“Rising very early before dawn, he left and went off to a deserted place, where he prayed. Simon and those who were with him pursued him and on finding him said, “Everyone is looking for you.”
Any parent who has planned to get up “before the kids” in order to have some time to yourself, only to find bleary-eyed offspring stumbling out of their bedrooms into the kitchen before the first sip of coffee has hit your lips, before you can even think of cracking open that Bible, can relate to the Gospel passage above. Jesus is like us in all things, including his inability to pray alone at the crack of dawn. The struggle is real.
I recently read A Mother’s Rule of Life after hearing from more than one friend that they just loved it and it changed their home life. I got it from the library, but was sort of skeptical. I read the first chapter and rolled my eyes at her description of kids going to school as “sending the children away from me”. I didn’t know how I felt about this. I kept reading, and I’m so glad I did.
I am not a homeschooling mom. I have no plans to be a homeschooling mom. I did not love every single aspect of the book, and I certainly did not implement all of her suggestions. But what I found sort of revolutionary is her five P’s of what’s important for living our vocation with joy and peace.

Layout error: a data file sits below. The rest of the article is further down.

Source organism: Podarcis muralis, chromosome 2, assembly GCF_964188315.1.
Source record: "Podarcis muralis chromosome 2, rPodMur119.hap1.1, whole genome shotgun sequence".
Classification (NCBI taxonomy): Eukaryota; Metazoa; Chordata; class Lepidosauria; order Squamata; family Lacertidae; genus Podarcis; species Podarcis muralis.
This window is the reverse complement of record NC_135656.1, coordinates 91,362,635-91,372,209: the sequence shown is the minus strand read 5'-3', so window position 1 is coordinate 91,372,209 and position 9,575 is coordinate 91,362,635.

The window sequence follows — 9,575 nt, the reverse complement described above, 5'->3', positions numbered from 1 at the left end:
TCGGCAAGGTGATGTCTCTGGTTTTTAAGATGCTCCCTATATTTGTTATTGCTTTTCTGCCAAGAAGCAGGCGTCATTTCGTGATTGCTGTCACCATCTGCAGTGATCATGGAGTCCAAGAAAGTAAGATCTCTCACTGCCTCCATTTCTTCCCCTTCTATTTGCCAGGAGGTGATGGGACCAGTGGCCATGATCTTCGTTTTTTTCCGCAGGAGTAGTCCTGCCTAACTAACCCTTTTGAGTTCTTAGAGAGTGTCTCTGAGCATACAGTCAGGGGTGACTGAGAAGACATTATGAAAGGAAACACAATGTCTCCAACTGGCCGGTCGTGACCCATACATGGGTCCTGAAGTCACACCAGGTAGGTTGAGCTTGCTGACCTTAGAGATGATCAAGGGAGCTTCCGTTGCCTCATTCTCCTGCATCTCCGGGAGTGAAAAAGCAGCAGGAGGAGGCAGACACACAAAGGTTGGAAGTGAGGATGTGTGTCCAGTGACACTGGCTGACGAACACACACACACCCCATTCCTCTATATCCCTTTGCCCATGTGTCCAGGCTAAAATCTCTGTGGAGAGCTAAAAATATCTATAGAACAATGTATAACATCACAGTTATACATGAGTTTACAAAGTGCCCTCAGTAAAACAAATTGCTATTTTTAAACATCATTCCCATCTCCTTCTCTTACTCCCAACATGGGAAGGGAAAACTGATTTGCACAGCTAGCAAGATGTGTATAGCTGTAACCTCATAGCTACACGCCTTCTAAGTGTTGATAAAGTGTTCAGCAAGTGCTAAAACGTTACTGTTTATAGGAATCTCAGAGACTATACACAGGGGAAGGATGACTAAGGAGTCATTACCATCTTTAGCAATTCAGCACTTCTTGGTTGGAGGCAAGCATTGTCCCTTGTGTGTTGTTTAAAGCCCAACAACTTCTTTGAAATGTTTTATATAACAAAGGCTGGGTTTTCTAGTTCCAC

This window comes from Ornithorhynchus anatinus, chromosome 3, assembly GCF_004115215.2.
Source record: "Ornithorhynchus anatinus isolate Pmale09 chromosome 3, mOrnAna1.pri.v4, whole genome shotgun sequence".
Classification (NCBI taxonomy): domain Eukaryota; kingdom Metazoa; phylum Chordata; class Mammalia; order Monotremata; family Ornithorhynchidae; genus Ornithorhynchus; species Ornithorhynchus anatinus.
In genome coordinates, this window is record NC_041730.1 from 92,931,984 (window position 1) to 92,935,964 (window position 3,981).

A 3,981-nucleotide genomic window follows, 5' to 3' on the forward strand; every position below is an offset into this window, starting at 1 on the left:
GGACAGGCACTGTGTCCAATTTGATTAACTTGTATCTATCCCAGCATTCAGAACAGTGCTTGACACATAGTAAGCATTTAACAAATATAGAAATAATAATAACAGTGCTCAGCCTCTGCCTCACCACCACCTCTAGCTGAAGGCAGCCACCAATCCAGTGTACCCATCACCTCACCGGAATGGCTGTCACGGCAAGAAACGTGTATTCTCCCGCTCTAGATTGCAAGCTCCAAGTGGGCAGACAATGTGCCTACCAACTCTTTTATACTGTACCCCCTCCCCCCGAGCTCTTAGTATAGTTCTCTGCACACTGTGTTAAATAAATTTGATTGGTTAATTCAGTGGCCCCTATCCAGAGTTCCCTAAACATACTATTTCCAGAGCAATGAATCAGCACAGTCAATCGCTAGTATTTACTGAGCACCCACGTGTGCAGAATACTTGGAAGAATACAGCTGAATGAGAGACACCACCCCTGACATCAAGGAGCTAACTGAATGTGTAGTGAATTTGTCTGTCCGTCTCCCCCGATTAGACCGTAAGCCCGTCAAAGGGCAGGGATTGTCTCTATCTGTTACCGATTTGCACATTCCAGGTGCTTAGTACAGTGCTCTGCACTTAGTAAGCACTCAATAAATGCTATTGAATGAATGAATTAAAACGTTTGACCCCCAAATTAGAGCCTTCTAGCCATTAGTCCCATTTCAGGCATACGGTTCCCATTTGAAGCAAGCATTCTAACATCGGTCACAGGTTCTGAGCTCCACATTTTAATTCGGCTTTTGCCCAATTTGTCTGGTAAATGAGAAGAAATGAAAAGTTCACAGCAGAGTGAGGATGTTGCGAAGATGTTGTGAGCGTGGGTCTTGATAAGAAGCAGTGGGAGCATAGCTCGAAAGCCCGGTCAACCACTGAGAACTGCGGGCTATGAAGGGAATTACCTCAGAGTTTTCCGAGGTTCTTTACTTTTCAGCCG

Prayer. Person. Partner. Parent. Provider.
In that order of importance.
This could be a game changer.
Beautiful friends, we are NOT primarily parents or partners or providers in whatever career path we’ve chosen. We are primarily daughters (and sons) of God and ensouled bodies with inestimable value. Let that sink in.
Prayer is first. Work is last. Marriage comes before kids. Even before marriage or children, comes you. Comes me. Time after time after time I see families where everything else, including feeding the dog, comes before the woman’s basic needs for showering and time in prayer are met. My heart breaks and my blood pressure boils when I hear stories of women who haven’t had an evening out with friends in years, who dream longingly about maybe someday being able to have a day away with their husbands, who treat a daily shower as a dream deferred. It irks me to no end to know that many a Catholic woman is running herself ragged to meet the needs and wants of every member of her family, and yet her turn for a day off never seems to come. Enough is enough.
God does not will us to suffer in silence, experiencing resentment towards our husbands and children as our needs go unmet day after week, after month after year. Dear hearts, this is not God’s will for family life and motherhood. God wills joy, peace, and contentment. These will not come by continuing to “suck it up” and make martyrs of ourselves. These will come by giving those we love the opportunity to serve us by meeting our needs. Joy, peace, and contentment in our vocations comes when we appear on the radar screen, when our physical, emotional and spiritual health matters to not only our husbands, but ourselves.
This self-neglect hits home for me. In the months after having Maggie, I struggled to change my clothes, let alone shower, daily. I rarely left the house and rarely prayed. Every ounce of my energy and will was sapped by this tiny human. And I let it be. It was only after emerging from just a bit of the fog that engulfed me that I could see how I had put myself dead last on every priority list, and how my whole family had suffered for it.